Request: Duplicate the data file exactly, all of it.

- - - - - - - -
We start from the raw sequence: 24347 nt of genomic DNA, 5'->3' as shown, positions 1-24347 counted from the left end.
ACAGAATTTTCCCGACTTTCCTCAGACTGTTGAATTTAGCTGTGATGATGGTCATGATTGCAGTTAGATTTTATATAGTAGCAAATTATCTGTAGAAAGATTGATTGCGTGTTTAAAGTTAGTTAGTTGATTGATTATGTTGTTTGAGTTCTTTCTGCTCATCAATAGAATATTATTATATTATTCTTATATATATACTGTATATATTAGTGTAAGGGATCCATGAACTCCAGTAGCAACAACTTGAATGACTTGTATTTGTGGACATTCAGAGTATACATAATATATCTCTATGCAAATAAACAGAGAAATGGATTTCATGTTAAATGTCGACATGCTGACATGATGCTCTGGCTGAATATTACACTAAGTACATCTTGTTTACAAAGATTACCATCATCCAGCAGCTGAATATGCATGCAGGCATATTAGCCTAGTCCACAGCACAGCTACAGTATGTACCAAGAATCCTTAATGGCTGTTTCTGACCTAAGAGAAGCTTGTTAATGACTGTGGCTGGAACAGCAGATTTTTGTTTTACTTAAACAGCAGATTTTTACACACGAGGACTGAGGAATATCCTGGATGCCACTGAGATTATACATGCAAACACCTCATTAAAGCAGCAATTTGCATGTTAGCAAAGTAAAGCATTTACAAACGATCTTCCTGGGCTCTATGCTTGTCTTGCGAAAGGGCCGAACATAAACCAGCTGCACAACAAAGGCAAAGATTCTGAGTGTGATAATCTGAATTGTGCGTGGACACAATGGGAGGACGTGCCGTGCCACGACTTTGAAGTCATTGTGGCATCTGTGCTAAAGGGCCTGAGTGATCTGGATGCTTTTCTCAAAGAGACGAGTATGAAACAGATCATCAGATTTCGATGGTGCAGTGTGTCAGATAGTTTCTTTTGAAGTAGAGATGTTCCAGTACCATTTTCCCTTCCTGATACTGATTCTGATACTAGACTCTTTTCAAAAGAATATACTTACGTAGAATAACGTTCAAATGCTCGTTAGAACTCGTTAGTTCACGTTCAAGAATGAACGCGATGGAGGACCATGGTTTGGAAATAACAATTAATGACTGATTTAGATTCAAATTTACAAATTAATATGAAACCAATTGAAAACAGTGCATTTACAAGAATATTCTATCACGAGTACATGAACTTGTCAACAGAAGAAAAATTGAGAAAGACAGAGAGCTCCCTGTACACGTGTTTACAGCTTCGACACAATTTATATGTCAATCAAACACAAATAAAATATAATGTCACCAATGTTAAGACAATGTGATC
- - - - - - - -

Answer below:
We start from the raw sequence: 24347 nt of genomic DNA, 5'->3' as shown, positions 1-24347 counted from the left end.
ACAGAATTTTCCCGACTTTCCTCAGACTGTTGAATTTAGCTGTGATGATGGTCATGATTGCAGTTAGATTTTATATAGTAGCAAATTATCTGTAGAAAGATTGATTGCGTGTTTAAAGTTAGTTAGTTGATTGATTATGTTGTTTGAGTTCTTTCTGCTCATCAATAGAATATTATTATATTATTCTTATATATATACTGTATATATTAGTGTAAGGGATCCATGAACTCCAGTAGCAACAACTTGAATGACTTGTATTTGTGGACATTCAGAGTATACATAATATATCTCTATGCAAATAAACAGAGAAATGGATTTCATGTTAAATGTCGACATGCTGACATGATGCTCTGGCTGAATATTACACTAAGTACATCTTGTTTACAAAGATTACCATCATCCAGCAGCTGAATATGCATGCAGGCATATTAGCCTAGTCCACAGCACAGCTACAGTATGTACCAAGAATCCTTAATGGCTGTTTCTGACCTAAGAGAAGCTTGTTAATGACTGTGGCTGGAACAGCAGATTTTTGTTTTACTTAAACAGCAGATTTTTACACACGAGGACTGAGGAATATCCTGGATGCCACTGAGATTATACATGCAAACACCTCATTAAAGCAGCAATTTGCATGTTAGCAAAGTAAAGCATTTACAAACGATCTTCCTGGGCTCTATGCTTGTCTTGCGAAAGGGCCGAACATAAACCAGCTGCACAACAAAGGCAAAGATTCTGAGTGTGATAATCTGAATTGTGCGTGGACACAATGGGAGGACGTGCCGTGCCACGACTTTGAAGTCATTGTGGCATCTGTGCTAAAGGGCCTGAGTGATCTGGATGCTTTTCTCAAAGAGACGAGTATGAAACAGATCATCAGATTTCGATGGTGCAGTGTGTCAGATAGTTTCTTTTGAAGTAGAGATGTTCCAGTACCATTTTCCCTTCCTGATACTGATTCTGATACTAGACTCTTTTCAAAAGAATATACTTACGTAGAATAACGTTCAAATGCTCGTTAGAACTCGTTAGTTCACGTTCAAGAATGAACGCGATGGAGGACCATGGTTTGGAAATAACAATTAATGACTGATTTAGATTCAAATTTACAAATTAATATGAAACCAATTGAAAACAGTGCATTTACAAGAATATTCTATCACGAGTACATGAACTTGTCAACAGAAGAAAAATTGAGAAAGACAGAGAGCTCCCTGTACACGTGTTTACAGCTTCGACACAATTTATATGTCAATCAAACACAAATAAAATATAATGTCACCAATGTTAAGACAATGTGATC